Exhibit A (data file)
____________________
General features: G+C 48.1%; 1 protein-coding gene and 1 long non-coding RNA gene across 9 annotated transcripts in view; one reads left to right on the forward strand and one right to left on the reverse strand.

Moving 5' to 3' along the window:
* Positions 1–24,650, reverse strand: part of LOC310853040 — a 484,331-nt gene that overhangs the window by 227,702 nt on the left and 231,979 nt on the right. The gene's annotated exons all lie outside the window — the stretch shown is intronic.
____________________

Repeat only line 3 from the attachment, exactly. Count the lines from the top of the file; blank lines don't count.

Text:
* Positions 1–24,650, reverse strand: part of LOC310853040 — a 484,331-nt gene that overhangs the window by 227,702 nt on the left and 231,979 nt on the right. The gene's annotated exons all lie outside the window — the stretch shown is intronic.